Children who try smoking or drinking early are less well-adjusted

17 May 2017

 

Eleven-year-olds who have tried cigarettes or alcohol show signs of switching off from school and are more likely to get into trouble, according to findings from the Millennium Cohort Study (MCS).

Researchers from Pennsylvania State University analysed information from more than 13,000 children born across the UK in 2000-01 who are taking part in MCS. When the children were aged 11, they were asked confidentially whether they had tried a cigarette, even if only a single puff, or had more than a few sips of an alcoholic drink.

Only 3 per cent of 11-year-olds had had a cigarette, and 13 per cent had tried alcohol.

At ages 7 and 11, the children were asked whether they liked their school work, whether they found it interesting, or felt school was a waste of time. They were also asked how often they felt happy, sad or angry at these ages.

The researchers compared children who had similar risks for early substance use, such as having parents who smoked. The children who did end up trying cigarettes or alcohol by age 11 had notably lower wellbeing and engagement with school.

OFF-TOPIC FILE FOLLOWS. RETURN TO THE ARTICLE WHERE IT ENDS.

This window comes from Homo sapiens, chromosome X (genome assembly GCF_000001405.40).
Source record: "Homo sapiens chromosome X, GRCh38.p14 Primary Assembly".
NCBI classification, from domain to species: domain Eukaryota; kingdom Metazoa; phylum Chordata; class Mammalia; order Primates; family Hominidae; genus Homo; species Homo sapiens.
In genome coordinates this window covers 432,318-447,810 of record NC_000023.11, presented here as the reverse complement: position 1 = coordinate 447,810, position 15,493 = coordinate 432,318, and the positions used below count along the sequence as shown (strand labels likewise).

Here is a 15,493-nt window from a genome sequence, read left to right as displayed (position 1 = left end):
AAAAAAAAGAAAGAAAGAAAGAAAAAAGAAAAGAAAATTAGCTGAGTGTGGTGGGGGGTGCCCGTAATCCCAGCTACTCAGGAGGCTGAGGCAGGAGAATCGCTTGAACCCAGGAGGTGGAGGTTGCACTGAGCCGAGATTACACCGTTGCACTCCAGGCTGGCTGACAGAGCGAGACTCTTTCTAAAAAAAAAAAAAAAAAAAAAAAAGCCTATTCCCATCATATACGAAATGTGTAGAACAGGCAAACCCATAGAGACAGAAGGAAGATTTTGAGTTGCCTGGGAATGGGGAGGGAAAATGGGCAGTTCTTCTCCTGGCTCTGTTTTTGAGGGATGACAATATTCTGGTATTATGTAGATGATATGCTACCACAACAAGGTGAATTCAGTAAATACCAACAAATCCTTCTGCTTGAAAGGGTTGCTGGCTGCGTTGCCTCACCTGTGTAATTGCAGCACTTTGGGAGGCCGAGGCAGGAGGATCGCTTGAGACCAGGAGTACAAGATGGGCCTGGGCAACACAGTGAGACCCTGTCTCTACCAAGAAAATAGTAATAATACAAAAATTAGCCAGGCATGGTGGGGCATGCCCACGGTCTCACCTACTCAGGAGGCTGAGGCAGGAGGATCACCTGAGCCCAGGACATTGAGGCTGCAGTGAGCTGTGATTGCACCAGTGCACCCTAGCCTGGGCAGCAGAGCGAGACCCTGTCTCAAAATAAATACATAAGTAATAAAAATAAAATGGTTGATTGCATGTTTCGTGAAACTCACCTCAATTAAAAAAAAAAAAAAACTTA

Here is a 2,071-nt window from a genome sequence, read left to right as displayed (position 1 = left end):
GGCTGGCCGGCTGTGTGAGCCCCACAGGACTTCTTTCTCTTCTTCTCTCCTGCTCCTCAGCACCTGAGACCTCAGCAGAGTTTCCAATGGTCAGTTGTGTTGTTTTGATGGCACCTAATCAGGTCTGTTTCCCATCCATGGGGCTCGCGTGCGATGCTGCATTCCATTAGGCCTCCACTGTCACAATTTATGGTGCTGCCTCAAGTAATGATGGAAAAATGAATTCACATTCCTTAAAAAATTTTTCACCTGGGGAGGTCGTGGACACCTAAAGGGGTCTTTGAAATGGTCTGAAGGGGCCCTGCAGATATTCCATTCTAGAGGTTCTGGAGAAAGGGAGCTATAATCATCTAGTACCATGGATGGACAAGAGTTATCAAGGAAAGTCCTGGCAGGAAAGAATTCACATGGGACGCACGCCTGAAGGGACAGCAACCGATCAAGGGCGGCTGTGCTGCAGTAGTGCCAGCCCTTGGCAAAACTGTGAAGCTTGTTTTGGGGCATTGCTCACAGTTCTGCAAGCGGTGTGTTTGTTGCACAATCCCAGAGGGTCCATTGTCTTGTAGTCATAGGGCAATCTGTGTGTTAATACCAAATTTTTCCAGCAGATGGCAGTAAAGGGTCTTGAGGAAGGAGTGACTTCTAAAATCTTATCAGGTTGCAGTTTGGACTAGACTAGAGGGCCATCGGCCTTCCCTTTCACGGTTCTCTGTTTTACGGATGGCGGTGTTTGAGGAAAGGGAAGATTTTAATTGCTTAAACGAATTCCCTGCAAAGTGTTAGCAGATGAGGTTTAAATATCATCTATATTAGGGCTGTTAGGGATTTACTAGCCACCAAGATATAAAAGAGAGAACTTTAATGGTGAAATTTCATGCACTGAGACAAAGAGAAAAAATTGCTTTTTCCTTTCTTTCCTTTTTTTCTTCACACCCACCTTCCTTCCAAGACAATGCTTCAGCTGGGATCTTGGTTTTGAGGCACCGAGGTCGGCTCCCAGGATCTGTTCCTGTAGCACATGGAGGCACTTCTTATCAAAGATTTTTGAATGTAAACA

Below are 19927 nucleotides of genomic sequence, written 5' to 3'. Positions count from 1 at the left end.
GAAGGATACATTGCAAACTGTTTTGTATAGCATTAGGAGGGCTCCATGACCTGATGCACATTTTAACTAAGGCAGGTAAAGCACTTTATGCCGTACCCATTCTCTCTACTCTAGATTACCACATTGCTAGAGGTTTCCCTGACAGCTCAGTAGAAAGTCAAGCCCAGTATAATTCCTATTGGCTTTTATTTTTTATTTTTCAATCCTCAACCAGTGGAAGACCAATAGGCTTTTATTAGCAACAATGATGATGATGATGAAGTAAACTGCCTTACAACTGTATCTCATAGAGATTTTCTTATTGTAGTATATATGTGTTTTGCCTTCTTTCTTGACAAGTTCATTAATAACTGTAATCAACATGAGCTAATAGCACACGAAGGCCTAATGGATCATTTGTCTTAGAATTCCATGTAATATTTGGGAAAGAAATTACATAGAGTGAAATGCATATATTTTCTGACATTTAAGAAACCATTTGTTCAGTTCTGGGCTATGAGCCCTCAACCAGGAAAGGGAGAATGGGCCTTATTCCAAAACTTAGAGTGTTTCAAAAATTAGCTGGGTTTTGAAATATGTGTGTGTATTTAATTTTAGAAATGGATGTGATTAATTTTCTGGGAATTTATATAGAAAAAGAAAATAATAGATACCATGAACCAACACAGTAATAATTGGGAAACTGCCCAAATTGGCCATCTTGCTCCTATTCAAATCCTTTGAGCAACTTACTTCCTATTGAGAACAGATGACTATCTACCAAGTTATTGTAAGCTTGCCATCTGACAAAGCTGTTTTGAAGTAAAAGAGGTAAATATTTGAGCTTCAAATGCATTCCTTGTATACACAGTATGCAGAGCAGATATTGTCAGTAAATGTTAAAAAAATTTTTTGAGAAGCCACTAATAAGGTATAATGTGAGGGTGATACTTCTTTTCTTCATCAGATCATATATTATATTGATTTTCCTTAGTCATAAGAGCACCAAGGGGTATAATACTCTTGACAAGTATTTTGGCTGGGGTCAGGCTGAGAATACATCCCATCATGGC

Early substance use did not appear to affect their academic attainment at this age. However, the researchers said they might do less well during teenage years, for example if their substance use leads them to fall in with the wrong crowds. 

Children regarded by their parents as hyperactive or inattentive were also more likely to have smoked or drank by age 11, as were boys and white children. Children were less likely to smoke or drink early if their parents were highly educated and did not smoke or drink themselves.

Other research has shown that children who start smoking or drinking early in life have a higher risk of later addiction, as well as failing at school, committing a crime or getting injured.

Read the full paper

Childhood cigarette and alcohol use: negative links with adjustment’ by Jeremy Staff et al. was published in Addictive Behaviors in November 2016.